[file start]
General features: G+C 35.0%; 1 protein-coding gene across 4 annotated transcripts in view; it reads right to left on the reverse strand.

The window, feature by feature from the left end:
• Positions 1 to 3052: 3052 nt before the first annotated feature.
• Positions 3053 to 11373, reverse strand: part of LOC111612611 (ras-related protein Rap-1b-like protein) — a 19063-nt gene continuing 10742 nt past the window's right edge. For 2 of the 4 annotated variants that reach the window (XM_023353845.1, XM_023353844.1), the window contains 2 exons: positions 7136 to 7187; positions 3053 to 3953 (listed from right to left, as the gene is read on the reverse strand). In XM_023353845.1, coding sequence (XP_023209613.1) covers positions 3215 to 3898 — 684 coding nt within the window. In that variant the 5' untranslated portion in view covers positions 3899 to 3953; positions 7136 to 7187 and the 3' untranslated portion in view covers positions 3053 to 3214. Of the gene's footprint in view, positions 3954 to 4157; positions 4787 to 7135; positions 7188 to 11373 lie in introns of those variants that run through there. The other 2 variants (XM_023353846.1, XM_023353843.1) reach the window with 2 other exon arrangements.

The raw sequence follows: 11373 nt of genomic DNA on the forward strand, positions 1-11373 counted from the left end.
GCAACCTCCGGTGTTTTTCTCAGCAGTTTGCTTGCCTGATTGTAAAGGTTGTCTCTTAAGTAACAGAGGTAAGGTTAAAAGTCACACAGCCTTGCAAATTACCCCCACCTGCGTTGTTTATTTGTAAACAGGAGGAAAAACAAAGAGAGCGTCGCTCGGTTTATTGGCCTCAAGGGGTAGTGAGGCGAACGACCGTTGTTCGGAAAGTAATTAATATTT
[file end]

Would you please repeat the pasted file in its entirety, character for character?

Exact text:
General features: G+C 35.0%; 1 protein-coding gene across 4 annotated transcripts in view; it reads right to left on the reverse strand.

The window, feature by feature from the left end:
• Positions 1 to 3052: 3052 nt before the first annotated feature.
• Positions 3053 to 11373, reverse strand: part of LOC111612611 (ras-related protein Rap-1b-like protein) — a 19063-nt gene continuing 10742 nt past the window's right edge. For 2 of the 4 annotated variants that reach the window (XM_023353845.1, XM_023353844.1), the window contains 2 exons: positions 7136 to 7187; positions 3053 to 3953 (listed from right to left, as the gene is read on the reverse strand). In XM_023353845.1, coding sequence (XP_023209613.1) covers positions 3215 to 3898 — 684 coding nt within the window. In that variant the 5' untranslated portion in view covers positions 3899 to 3953; positions 7136 to 7187 and the 3' untranslated portion in view covers positions 3053 to 3214. Of the gene's footprint in view, positions 3954 to 4157; positions 4787 to 7135; positions 7188 to 11373 lie in introns of those variants that run through there. The other 2 variants (XM_023353846.1, XM_023353843.1) reach the window with 2 other exon arrangements.

The raw sequence follows: 11373 nt of genomic DNA on the forward strand, positions 1-11373 counted from the left end.
GCAACCTCCGGTGTTTTTCTCAGCAGTTTGCTTGCCTGATTGTAAAGGTTGTCTCTTAAGTAACAGAGGTAAGGTTAAAAGTCACACAGCCTTGCAAATTACCCCCACCTGCGTTGTTTATTTGTAAACAGGAGGAAAAACAAAGAGAGCGTCGCTCGGTTTATTGGCCTCAAGGGGTAGTGAGGCGAACGACCGTTGTTCGGAAAGTAATTAATATTT